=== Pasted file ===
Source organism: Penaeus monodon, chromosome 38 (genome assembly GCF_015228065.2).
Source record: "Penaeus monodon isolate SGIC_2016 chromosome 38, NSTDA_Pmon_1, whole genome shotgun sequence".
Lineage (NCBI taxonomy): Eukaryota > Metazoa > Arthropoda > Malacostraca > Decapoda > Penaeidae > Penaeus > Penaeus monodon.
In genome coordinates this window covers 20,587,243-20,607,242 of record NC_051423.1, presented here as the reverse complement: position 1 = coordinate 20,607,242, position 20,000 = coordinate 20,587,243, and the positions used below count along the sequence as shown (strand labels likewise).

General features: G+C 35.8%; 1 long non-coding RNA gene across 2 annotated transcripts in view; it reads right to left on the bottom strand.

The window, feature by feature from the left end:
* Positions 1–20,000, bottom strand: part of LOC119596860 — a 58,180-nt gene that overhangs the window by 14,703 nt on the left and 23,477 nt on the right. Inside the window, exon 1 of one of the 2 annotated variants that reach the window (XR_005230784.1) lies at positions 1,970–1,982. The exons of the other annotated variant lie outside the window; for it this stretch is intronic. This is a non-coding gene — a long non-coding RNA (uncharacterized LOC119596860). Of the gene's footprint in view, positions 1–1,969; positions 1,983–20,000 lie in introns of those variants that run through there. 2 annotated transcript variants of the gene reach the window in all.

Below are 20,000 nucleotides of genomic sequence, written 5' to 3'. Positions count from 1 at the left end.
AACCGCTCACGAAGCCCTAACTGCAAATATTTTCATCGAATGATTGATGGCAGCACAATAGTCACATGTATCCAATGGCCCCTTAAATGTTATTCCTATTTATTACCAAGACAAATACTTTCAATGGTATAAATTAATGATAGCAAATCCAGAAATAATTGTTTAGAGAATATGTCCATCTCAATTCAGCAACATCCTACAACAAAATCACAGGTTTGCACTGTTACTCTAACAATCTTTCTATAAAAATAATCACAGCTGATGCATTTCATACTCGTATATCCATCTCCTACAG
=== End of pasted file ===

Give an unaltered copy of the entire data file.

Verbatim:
Source organism: Penaeus monodon, chromosome 38 (genome assembly GCF_015228065.2).
Source record: "Penaeus monodon isolate SGIC_2016 chromosome 38, NSTDA_Pmon_1, whole genome shotgun sequence".
Lineage (NCBI taxonomy): Eukaryota > Metazoa > Arthropoda > Malacostraca > Decapoda > Penaeidae > Penaeus > Penaeus monodon.
In genome coordinates this window covers 20,587,243-20,607,242 of record NC_051423.1, presented here as the reverse complement: position 1 = coordinate 20,607,242, position 20,000 = coordinate 20,587,243, and the positions used below count along the sequence as shown (strand labels likewise).

General features: G+C 35.8%; 1 long non-coding RNA gene across 2 annotated transcripts in view; it reads right to left on the bottom strand.

The window, feature by feature from the left end:
* Positions 1–20,000, bottom strand: part of LOC119596860 — a 58,180-nt gene that overhangs the window by 14,703 nt on the left and 23,477 nt on the right. Inside the window, exon 1 of one of the 2 annotated variants that reach the window (XR_005230784.1) lies at positions 1,970–1,982. The exons of the other annotated variant lie outside the window; for it this stretch is intronic. This is a non-coding gene — a long non-coding RNA (uncharacterized LOC119596860). Of the gene's footprint in view, positions 1–1,969; positions 1,983–20,000 lie in introns of those variants that run through there. 2 annotated transcript variants of the gene reach the window in all.

Below are 20,000 nucleotides of genomic sequence, written 5' to 3'. Positions count from 1 at the left end.
AACCGCTCACGAAGCCCTAACTGCAAATATTTTCATCGAATGATTGATGGCAGCACAATAGTCACATGTATCCAATGGCCCCTTAAATGTTATTCCTATTTATTACCAAGACAAATACTTTCAATGGTATAAATTAATGATAGCAAATCCAGAAATAATTGTTTAGAGAATATGTCCATCTCAATTCAGCAACATCCTACAACAAAATCACAGGTTTGCACTGTTACTCTAACAATCTTTCTATAAAAATAATCACAGCTGATGCATTTCATACTCGTATATCCATCTCCTACAG